I woke up before sunrise. It was so beautiful it was a crime to sleep. The plan for the day was to rent snowmobiles and go explore the surrounding area. The surrounding area being Longyearbyen: the northernmost settlement in the world.
We were lucky to arrive during the first week this little town saw daylight. The place was waking up with the light of the rising sun after four months of polar night.
Covered in snow all year round, it’s cute to see the way the houses are painted in all colors as if rebelling against the nature’s white. There’s even a “color plan” of the town endorsed by the governor to ensure a happy-looking community.
With the thick layer of snow and ice it’s hard to realize that the settlement is actually located right on the shore. That ship is the proof.
Well, at the moment the ship can’t get closer than that. But during summer months, when ice melts, Longyearbyen is accessible by boat. In fact, cruise ships and fishing boats have sailed these waters for over 100 years. Adventurers and the rich were the first leisure travellers to visit Svalbard to hunt polar bears, walrus and other noble game back in the 19th century. Yes, way before the airport opened granting access to rest of the world just at the end of the last century.
So back to the snowmobiles. This is your “iron horse” of the island. Without one, you might as well stay back home. Yes, you can rent a car here, but it won’t get you further than the town premises, which is not far. There are no roads between the settlements and other parts of the island. So the only way to get anywhere is by snowmobile – if there is snow, by boat – if there is no snow, and by aircraft – if you don’t give a damn about snow.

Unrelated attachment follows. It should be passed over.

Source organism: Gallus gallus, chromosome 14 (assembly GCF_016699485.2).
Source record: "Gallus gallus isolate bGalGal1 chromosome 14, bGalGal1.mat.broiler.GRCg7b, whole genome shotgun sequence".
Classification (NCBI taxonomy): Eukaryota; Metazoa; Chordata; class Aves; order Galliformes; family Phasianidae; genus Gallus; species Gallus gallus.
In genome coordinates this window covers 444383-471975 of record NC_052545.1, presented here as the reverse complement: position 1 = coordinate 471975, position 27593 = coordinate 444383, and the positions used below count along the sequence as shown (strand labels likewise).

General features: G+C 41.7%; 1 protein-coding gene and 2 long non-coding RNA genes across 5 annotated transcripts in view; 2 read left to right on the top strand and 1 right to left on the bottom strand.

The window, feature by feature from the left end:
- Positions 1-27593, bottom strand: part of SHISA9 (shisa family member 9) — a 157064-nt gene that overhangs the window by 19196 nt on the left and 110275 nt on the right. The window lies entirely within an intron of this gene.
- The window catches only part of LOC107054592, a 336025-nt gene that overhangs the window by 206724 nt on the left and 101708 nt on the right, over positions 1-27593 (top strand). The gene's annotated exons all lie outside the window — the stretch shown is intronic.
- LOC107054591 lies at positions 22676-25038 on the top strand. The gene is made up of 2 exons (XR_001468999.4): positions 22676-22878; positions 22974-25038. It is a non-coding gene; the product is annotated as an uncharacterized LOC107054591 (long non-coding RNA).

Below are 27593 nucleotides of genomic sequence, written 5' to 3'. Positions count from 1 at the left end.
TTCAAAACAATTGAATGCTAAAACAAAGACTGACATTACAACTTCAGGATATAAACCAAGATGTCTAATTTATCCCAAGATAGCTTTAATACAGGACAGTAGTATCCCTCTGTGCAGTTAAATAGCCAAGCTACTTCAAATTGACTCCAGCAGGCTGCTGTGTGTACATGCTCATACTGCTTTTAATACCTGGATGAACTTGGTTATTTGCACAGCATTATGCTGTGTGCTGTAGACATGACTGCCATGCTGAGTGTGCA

Upon renting a snowmobile you’re instructed not to leave the settlement limits “clearly marked with signs bearing the picture of a polar bear.” And if you choose to go further, it is compulsory to carry a firearm, which can be rented in town. In theory you must also get an “explicit permission from the Governor of Svalbard”, for your own good. So that they know where to look for you, just in case.
There, found mine.
A snowmobile also runs faster than a polar bear. And since I didn’t have a riffle with me, it was a comforting thought. Thus, well armed with a camera, off we went “into the wild”.
You feel so much space and freedom, you don’t know what to do with yourself. And so we went ahead aimlessly full speed to our hearts’ content.
I’m sure we’ve seen the polar bear sign, but must have missed it. So here is the town of Longyerbyen from far:
During March the day doesn’t last long. And it’s amazing to see how the colours change depending on the sun location. Before you know it, from crispy-cold-blue everything turns into bright-orange-pink.
And when you find yourself in a deep purple shade, you take it as a sign… and rubbing your frostbitten nose return back into the safety of the settlement.
Unless you’re one of these guys of course: Sons of Svalbard 🙂